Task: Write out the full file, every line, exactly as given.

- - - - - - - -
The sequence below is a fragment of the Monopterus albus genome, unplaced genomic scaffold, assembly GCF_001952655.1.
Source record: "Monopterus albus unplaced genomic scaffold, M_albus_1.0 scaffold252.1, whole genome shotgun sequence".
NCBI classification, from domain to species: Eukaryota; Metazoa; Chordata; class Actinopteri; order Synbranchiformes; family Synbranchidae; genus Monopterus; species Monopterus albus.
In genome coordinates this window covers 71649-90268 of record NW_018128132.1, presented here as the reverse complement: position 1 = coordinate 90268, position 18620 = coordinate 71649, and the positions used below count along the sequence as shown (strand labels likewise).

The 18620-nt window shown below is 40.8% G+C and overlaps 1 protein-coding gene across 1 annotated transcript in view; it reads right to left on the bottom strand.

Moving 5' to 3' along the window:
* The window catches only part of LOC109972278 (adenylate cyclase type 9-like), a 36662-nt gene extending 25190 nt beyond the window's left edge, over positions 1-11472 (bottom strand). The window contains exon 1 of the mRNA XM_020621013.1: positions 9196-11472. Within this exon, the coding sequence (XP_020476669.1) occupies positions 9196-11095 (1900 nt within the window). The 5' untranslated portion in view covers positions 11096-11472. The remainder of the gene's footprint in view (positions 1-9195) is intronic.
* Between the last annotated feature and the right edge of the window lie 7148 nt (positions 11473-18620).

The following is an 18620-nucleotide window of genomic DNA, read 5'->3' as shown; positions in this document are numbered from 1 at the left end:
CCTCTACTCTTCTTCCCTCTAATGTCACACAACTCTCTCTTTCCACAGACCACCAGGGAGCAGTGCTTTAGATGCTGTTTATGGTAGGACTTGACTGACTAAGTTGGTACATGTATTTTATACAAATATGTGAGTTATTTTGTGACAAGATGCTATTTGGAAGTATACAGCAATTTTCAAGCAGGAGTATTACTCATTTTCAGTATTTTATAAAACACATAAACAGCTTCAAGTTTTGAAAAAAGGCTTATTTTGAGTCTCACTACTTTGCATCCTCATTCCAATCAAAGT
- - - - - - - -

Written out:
The sequence below is a fragment of the Monopterus albus genome, unplaced genomic scaffold, assembly GCF_001952655.1.
Source record: "Monopterus albus unplaced genomic scaffold, M_albus_1.0 scaffold252.1, whole genome shotgun sequence".
NCBI classification, from domain to species: Eukaryota; Metazoa; Chordata; class Actinopteri; order Synbranchiformes; family Synbranchidae; genus Monopterus; species Monopterus albus.
In genome coordinates this window covers 71649-90268 of record NW_018128132.1, presented here as the reverse complement: position 1 = coordinate 90268, position 18620 = coordinate 71649, and the positions used below count along the sequence as shown (strand labels likewise).

The 18620-nt window shown below is 40.8% G+C and overlaps 1 protein-coding gene across 1 annotated transcript in view; it reads right to left on the bottom strand.

Moving 5' to 3' along the window:
* The window catches only part of LOC109972278 (adenylate cyclase type 9-like), a 36662-nt gene extending 25190 nt beyond the window's left edge, over positions 1-11472 (bottom strand). The window contains exon 1 of the mRNA XM_020621013.1: positions 9196-11472. Within this exon, the coding sequence (XP_020476669.1) occupies positions 9196-11095 (1900 nt within the window). The 5' untranslated portion in view covers positions 11096-11472. The remainder of the gene's footprint in view (positions 1-9195) is intronic.
* Between the last annotated feature and the right edge of the window lie 7148 nt (positions 11473-18620).

The following is an 18620-nucleotide window of genomic DNA, read 5'->3' as shown; positions in this document are numbered from 1 at the left end:
CCTCTACTCTTCTTCCCTCTAATGTCACACAACTCTCTCTTTCCACAGACCACCAGGGAGCAGTGCTTTAGATGCTGTTTATGGTAGGACTTGACTGACTAAGTTGGTACATGTATTTTATACAAATATGTGAGTTATTTTGTGACAAGATGCTATTTGGAAGTATACAGCAATTTTCAAGCAGGAGTATTACTCATTTTCAGTATTTTATAAAACACATAAACAGCTTCAAGTTTTGAAAAAAGGCTTATTTTGAGTCTCACTACTTTGCATCCTCATTCCAATCAAAGT